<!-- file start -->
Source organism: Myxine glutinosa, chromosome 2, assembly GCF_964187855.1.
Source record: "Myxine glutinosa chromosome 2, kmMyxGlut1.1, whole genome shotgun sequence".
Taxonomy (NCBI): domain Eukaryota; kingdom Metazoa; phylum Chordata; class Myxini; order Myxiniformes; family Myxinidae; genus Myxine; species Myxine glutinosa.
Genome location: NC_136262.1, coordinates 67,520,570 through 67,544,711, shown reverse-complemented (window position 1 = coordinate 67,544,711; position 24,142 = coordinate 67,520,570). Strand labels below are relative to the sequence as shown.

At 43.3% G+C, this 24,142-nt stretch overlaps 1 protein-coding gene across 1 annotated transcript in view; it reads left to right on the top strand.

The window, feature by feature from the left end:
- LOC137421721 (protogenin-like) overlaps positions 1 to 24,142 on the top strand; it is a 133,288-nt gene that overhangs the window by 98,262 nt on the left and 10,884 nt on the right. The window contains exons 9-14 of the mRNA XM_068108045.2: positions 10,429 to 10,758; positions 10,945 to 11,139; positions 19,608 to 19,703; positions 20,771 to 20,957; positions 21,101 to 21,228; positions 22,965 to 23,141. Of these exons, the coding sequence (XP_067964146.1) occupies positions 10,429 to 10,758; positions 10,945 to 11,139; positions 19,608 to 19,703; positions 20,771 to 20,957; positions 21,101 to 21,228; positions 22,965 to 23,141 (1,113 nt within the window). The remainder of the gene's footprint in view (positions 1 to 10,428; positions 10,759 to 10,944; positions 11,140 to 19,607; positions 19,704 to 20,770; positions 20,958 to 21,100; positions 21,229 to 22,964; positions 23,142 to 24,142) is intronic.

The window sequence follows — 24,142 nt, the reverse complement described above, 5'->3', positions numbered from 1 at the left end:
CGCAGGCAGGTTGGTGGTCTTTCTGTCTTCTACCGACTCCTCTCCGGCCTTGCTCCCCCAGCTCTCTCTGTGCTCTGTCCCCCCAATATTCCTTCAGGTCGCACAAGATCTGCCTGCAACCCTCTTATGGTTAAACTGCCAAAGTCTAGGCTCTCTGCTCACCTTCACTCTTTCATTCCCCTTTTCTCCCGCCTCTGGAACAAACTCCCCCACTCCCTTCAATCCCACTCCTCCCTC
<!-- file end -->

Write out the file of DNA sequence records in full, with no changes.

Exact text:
Source organism: Myxine glutinosa, chromosome 2, assembly GCF_964187855.1.
Source record: "Myxine glutinosa chromosome 2, kmMyxGlut1.1, whole genome shotgun sequence".
Taxonomy (NCBI): domain Eukaryota; kingdom Metazoa; phylum Chordata; class Myxini; order Myxiniformes; family Myxinidae; genus Myxine; species Myxine glutinosa.
Genome location: NC_136262.1, coordinates 67,520,570 through 67,544,711, shown reverse-complemented (window position 1 = coordinate 67,544,711; position 24,142 = coordinate 67,520,570). Strand labels below are relative to the sequence as shown.

At 43.3% G+C, this 24,142-nt stretch overlaps 1 protein-coding gene across 1 annotated transcript in view; it reads left to right on the top strand.

The window, feature by feature from the left end:
- LOC137421721 (protogenin-like) overlaps positions 1 to 24,142 on the top strand; it is a 133,288-nt gene that overhangs the window by 98,262 nt on the left and 10,884 nt on the right. The window contains exons 9-14 of the mRNA XM_068108045.2: positions 10,429 to 10,758; positions 10,945 to 11,139; positions 19,608 to 19,703; positions 20,771 to 20,957; positions 21,101 to 21,228; positions 22,965 to 23,141. Of these exons, the coding sequence (XP_067964146.1) occupies positions 10,429 to 10,758; positions 10,945 to 11,139; positions 19,608 to 19,703; positions 20,771 to 20,957; positions 21,101 to 21,228; positions 22,965 to 23,141 (1,113 nt within the window). The remainder of the gene's footprint in view (positions 1 to 10,428; positions 10,759 to 10,944; positions 11,140 to 19,607; positions 19,704 to 20,770; positions 20,958 to 21,100; positions 21,229 to 22,964; positions 23,142 to 24,142) is intronic.

The window sequence follows — 24,142 nt, the reverse complement described above, 5'->3', positions numbered from 1 at the left end:
CGCAGGCAGGTTGGTGGTCTTTCTGTCTTCTACCGACTCCTCTCCGGCCTTGCTCCCCCAGCTCTCTCTGTGCTCTGTCCCCCCAATATTCCTTCAGGTCGCACAAGATCTGCCTGCAACCCTCTTATGGTTAAACTGCCAAAGTCTAGGCTCTCTGCTCACCTTCACTCTTTCATTCCCCTTTTCTCCCGCCTCTGGAACAAACTCCCCCACTCCCTTCAATCCCACTCCTCCCTC